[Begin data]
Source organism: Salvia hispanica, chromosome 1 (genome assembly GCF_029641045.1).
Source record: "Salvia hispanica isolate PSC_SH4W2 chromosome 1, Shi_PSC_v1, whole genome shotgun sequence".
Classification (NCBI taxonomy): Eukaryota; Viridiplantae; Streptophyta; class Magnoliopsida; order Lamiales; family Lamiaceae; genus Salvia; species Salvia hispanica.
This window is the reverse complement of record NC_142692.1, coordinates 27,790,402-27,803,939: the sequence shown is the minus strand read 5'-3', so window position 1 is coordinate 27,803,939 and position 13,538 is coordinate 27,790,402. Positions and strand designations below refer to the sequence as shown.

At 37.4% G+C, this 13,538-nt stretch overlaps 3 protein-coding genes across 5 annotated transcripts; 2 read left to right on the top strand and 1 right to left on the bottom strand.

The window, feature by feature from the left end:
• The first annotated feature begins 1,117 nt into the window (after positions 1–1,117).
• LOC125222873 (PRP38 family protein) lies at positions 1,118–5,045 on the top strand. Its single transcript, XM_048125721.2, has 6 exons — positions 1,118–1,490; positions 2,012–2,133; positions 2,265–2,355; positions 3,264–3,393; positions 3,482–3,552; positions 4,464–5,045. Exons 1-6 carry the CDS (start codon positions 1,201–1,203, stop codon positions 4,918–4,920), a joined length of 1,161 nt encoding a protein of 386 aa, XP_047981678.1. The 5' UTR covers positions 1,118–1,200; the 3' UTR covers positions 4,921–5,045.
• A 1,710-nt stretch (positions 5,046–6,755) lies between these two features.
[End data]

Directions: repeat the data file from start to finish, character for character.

Source organism: Salvia hispanica, chromosome 1 (genome assembly GCF_029641045.1).
Source record: "Salvia hispanica isolate PSC_SH4W2 chromosome 1, Shi_PSC_v1, whole genome shotgun sequence".
Classification (NCBI taxonomy): Eukaryota; Viridiplantae; Streptophyta; class Magnoliopsida; order Lamiales; family Lamiaceae; genus Salvia; species Salvia hispanica.
This window is the reverse complement of record NC_142692.1, coordinates 27,790,402-27,803,939: the sequence shown is the minus strand read 5'-3', so window position 1 is coordinate 27,803,939 and position 13,538 is coordinate 27,790,402. Positions and strand designations below refer to the sequence as shown.

At 37.4% G+C, this 13,538-nt stretch overlaps 3 protein-coding genes across 5 annotated transcripts; 2 read left to right on the top strand and 1 right to left on the bottom strand.

The window, feature by feature from the left end:
• The first annotated feature begins 1,117 nt into the window (after positions 1–1,117).
• LOC125222873 (PRP38 family protein) lies at positions 1,118–5,045 on the top strand. Its single transcript, XM_048125721.2, has 6 exons — positions 1,118–1,490; positions 2,012–2,133; positions 2,265–2,355; positions 3,264–3,393; positions 3,482–3,552; positions 4,464–5,045. Exons 1-6 carry the CDS (start codon positions 1,201–1,203, stop codon positions 4,918–4,920), a joined length of 1,161 nt encoding a protein of 386 aa, XP_047981678.1. The 5' UTR covers positions 1,118–1,200; the 3' UTR covers positions 4,921–5,045.
• A 1,710-nt stretch (positions 5,046–6,755) lies between these two features.